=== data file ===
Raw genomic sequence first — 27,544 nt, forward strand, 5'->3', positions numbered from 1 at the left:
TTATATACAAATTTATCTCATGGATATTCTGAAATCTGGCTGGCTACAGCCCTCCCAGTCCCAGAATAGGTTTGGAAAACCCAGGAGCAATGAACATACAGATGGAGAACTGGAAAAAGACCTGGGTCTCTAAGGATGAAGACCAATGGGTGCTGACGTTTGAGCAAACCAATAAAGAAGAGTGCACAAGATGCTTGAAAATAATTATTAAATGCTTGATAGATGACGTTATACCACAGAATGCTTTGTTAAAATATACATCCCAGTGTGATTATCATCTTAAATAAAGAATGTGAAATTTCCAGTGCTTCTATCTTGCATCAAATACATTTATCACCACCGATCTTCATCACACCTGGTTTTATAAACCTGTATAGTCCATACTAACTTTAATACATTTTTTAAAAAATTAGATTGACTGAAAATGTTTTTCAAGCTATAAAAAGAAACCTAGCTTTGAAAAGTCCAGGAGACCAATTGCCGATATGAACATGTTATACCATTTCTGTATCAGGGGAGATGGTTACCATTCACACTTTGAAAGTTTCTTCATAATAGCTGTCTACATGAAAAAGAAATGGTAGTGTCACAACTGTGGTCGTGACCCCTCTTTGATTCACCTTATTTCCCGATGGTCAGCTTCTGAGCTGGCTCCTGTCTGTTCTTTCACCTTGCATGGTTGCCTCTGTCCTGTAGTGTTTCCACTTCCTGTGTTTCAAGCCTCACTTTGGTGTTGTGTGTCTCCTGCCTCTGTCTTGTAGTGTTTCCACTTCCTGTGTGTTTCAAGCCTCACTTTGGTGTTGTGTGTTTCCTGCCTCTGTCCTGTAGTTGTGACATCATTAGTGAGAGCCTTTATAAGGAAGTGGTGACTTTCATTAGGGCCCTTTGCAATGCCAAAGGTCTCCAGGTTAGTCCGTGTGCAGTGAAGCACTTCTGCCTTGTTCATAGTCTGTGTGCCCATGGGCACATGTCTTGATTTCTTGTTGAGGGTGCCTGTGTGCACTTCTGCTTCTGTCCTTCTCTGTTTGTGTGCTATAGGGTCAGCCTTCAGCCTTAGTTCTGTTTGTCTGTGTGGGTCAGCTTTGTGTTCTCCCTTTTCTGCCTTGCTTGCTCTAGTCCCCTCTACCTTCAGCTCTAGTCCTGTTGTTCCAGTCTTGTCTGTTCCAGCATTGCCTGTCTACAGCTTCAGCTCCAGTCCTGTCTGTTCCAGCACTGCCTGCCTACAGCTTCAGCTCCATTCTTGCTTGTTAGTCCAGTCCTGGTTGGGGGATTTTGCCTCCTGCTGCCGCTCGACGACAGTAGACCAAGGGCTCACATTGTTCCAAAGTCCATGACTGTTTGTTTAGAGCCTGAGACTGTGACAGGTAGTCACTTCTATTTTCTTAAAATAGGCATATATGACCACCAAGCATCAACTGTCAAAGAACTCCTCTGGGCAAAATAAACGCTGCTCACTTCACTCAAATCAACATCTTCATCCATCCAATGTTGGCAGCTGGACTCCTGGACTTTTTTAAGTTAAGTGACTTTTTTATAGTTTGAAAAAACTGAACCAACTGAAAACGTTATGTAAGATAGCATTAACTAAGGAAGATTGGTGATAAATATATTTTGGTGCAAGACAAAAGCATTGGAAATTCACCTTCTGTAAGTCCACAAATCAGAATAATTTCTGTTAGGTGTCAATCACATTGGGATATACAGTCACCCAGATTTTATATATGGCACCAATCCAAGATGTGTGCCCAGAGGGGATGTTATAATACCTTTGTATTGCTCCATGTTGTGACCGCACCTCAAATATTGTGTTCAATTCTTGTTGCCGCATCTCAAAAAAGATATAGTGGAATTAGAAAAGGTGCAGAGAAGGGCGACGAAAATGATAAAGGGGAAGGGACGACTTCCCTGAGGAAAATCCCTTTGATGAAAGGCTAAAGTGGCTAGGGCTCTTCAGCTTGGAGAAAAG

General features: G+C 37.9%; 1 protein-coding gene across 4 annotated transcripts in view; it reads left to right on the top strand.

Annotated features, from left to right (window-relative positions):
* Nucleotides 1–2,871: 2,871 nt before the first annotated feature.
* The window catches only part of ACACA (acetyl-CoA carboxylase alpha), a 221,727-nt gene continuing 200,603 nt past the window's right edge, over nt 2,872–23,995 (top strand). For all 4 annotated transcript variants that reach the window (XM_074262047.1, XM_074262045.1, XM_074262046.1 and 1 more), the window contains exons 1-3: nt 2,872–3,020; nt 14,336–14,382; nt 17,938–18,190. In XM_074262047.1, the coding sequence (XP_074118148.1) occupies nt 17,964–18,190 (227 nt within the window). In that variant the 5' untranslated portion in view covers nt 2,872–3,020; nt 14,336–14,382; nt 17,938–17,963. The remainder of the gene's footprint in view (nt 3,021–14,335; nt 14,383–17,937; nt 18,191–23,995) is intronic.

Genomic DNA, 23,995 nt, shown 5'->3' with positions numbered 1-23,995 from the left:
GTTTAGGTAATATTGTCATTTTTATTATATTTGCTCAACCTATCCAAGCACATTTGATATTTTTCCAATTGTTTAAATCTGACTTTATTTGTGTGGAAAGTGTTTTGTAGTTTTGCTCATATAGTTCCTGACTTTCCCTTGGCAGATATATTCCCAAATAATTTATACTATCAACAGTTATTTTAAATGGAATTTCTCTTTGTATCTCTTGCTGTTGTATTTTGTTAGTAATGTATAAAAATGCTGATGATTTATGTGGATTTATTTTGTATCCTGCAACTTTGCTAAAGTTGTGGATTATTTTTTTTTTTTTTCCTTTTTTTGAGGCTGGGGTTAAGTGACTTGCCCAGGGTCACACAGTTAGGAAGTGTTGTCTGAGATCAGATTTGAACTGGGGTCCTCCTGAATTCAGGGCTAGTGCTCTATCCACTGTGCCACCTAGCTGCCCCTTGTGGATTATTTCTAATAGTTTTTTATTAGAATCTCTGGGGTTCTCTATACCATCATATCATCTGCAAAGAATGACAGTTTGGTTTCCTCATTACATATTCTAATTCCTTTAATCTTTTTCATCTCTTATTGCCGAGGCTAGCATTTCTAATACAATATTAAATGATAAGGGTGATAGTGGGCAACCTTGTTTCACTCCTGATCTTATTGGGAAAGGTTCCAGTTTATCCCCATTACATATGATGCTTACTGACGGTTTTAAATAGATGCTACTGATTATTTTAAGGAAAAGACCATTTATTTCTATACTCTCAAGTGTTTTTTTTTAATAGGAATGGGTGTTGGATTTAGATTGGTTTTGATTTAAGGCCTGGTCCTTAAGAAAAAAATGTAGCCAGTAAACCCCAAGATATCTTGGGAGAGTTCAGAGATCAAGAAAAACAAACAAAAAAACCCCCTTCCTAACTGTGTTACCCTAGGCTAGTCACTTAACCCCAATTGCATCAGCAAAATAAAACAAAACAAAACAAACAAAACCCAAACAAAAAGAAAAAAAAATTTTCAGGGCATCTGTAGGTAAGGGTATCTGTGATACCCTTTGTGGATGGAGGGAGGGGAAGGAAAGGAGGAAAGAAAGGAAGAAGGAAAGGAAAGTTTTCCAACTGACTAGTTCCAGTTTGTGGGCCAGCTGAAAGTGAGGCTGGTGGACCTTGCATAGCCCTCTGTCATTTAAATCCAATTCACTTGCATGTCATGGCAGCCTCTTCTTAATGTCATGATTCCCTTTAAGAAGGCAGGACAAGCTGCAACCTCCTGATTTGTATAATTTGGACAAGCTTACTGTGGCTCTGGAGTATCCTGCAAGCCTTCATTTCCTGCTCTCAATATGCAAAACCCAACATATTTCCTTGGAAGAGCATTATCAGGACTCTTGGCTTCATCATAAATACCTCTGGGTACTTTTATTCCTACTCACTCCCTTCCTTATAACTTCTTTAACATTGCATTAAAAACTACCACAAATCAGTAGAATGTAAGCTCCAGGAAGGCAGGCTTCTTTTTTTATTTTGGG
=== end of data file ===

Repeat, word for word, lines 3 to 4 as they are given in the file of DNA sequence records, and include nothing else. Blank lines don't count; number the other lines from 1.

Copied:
General features: G+C 37.9%; 1 protein-coding gene across 4 annotated transcripts in view; it reads left to right on the top strand.

Annotated features, from left to right (window-relative positions):